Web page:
When people write about the experiences of foreign residents in Japan, they nearly always do so in terms of the binary relationship between their home culture and the new Japanese one they are experiencing and absorbing.

This is grounded in the notion of the home culture as a known, fixed identity (though home cultures are in truth neither truly known or fixed) and Japan as an unknown culture, which can enrich the visitor through exploration — and sometimes this journey of exploration can be a lifelong one.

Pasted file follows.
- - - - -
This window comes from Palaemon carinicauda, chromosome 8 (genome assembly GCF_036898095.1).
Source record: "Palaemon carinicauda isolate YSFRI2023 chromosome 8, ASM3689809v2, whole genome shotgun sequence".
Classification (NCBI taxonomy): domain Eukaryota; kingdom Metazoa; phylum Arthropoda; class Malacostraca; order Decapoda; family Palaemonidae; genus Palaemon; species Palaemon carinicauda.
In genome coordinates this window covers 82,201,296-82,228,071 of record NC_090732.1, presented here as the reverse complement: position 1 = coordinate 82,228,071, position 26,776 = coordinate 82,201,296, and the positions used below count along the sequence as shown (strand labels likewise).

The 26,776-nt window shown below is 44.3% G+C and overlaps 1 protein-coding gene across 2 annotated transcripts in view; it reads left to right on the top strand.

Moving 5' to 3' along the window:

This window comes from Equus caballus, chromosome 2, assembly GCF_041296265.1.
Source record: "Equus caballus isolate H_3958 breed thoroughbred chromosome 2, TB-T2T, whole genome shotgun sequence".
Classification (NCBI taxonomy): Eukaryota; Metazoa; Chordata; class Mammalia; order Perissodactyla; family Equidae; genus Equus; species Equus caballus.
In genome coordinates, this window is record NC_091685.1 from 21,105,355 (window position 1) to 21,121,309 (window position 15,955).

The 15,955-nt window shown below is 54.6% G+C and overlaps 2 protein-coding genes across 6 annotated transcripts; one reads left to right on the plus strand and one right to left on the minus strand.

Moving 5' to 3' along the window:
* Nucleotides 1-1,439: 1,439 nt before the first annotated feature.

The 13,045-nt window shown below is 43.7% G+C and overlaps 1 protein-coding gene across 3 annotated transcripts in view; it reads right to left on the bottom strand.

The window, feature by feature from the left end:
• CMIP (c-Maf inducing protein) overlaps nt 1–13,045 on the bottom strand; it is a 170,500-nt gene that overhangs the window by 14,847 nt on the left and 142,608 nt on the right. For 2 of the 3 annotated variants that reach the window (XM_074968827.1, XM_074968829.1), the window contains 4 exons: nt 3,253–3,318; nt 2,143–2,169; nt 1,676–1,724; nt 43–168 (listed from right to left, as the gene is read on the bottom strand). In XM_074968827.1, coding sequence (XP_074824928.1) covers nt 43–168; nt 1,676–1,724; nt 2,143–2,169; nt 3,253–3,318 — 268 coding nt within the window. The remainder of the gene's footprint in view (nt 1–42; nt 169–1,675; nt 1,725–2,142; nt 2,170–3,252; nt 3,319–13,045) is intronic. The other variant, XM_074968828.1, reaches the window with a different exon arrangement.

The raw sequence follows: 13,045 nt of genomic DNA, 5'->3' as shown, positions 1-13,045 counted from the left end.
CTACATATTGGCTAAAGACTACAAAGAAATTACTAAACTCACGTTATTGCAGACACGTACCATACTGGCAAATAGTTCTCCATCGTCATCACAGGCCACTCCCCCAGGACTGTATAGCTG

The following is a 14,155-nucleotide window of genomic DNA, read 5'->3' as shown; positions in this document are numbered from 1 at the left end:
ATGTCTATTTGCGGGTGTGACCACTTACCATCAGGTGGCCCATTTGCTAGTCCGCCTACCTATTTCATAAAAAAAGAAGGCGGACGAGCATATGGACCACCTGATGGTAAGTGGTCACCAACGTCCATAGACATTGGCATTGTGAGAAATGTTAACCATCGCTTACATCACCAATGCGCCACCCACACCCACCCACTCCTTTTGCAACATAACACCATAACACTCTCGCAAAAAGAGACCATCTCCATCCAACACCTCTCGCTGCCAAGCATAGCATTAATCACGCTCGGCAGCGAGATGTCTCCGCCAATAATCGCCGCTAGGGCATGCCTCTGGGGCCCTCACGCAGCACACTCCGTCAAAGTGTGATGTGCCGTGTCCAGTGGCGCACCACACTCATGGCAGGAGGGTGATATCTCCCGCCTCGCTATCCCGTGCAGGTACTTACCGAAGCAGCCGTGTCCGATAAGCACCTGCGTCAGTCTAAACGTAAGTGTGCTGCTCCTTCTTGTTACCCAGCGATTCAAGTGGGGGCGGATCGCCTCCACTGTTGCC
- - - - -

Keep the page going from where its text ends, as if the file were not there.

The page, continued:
But I would like to suggest that there is another aspect of this relationship between two cultures that is very rarely written about, which is its tendency to push people in the direction of a third cultural relationship somehow linked to the other two cultures.